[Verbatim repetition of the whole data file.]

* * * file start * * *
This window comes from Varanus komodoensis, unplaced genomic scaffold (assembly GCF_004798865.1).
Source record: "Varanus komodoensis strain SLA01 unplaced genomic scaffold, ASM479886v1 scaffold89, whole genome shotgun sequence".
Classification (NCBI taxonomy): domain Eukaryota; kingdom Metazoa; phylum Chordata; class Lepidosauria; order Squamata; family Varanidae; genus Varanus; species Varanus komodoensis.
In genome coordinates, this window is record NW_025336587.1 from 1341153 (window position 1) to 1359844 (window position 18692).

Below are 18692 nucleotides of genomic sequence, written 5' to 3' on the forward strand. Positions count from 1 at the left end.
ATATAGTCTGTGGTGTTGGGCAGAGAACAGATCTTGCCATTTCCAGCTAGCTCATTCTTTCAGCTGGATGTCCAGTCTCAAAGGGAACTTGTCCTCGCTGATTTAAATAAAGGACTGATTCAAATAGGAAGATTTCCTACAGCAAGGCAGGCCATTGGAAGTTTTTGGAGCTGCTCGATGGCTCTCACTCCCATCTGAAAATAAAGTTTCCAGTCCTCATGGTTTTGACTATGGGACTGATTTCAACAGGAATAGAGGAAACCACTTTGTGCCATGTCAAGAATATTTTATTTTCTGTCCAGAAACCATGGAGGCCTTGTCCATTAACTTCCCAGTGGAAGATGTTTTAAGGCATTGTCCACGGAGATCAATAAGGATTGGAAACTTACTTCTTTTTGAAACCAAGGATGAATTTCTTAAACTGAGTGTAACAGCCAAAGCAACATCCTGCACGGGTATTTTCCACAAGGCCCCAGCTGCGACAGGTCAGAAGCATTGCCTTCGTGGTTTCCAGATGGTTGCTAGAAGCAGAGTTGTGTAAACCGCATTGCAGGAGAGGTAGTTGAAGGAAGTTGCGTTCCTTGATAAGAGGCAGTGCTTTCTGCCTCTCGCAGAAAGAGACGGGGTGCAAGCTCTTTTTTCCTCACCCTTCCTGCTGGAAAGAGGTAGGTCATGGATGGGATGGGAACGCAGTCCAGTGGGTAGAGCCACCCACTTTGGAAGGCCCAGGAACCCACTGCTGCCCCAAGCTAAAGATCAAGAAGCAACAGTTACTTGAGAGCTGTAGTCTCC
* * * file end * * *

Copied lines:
This window comes from Varanus komodoensis, unplaced genomic scaffold (assembly GCF_004798865.1).
Source record: "Varanus komodoensis strain SLA01 unplaced genomic scaffold, ASM479886v1 scaffold89, whole genome shotgun sequence".
Classification (NCBI taxonomy): domain Eukaryota; kingdom Metazoa; phylum Chordata; class Lepidosauria; order Squamata; family Varanidae; genus Varanus; species Varanus komodoensis.
In genome coordinates, this window is record NW_025336587.1 from 1341153 (window position 1) to 1359844 (window position 18692).

Below are 18692 nucleotides of genomic sequence, written 5' to 3' on the forward strand. Positions count from 1 at the left end.
ATATAGTCTGTGGTGTTGGGCAGAGAACAGATCTTGCCATTTCCAGCTAGCTCATTCTTTCAGCTGGATGTCCAGTCTCAAAGGGAACTTGTCCTCGCTGATTTAAATAAAGGACTGATTCAAATAGGAAGATTTCCTACAGCAAGGCAGGCCATTGGAAGTTTTTGGAGCTGCTCGATGGCTCTCACTCCCATCTGAAAATAAAGTTTCCAGTCCTCATGGTTTTGACTATGGGACTGATTTCAACAGGAATAGAGGAAACCACTTTGTGCCATGTCAAGAATATTTTATTTTCTGTCCAGAAACCATGGAGGCCTTGTCCATTAACTTCCCAGTGGAAGATGTTTTAAGGCATTGTCCACGGAGATCAATAAGGATTGGAAACTTACTTCTTTTTGAAACCAAGGATGAATTTCTTAAACTGAGTGTAACAGCCAAAGCAACATCCTGCACGGGTATTTTCCACAAGGCCCCAGCTGCGACAGGTCAGAAGCATTGCCTTCGTGGTTTCCAGATGGTTGCTAGAAGCAGAGTTGTGTAAACCGCATTGCAGGAGAGGTAGTTGAAGGAAGTTGCGTTCCTTGATAAGAGGCAGTGCTTTCTGCCTCTCGCAGAAAGAGACGGGGTGCAAGCTCTTTTTTCCTCACCCTTCCTGCTGGAAAGAGGTAGGTCATGGATGGGATGGGAACGCAGTCCAGTGGGTAGAGCCACCCACTTTGGAAGGCCCAGGAACCCACTGCTGCCCCAAGCTAAAGATCAAGAAGCAACAGTTACTTGAGAGCTGTAGTCTCC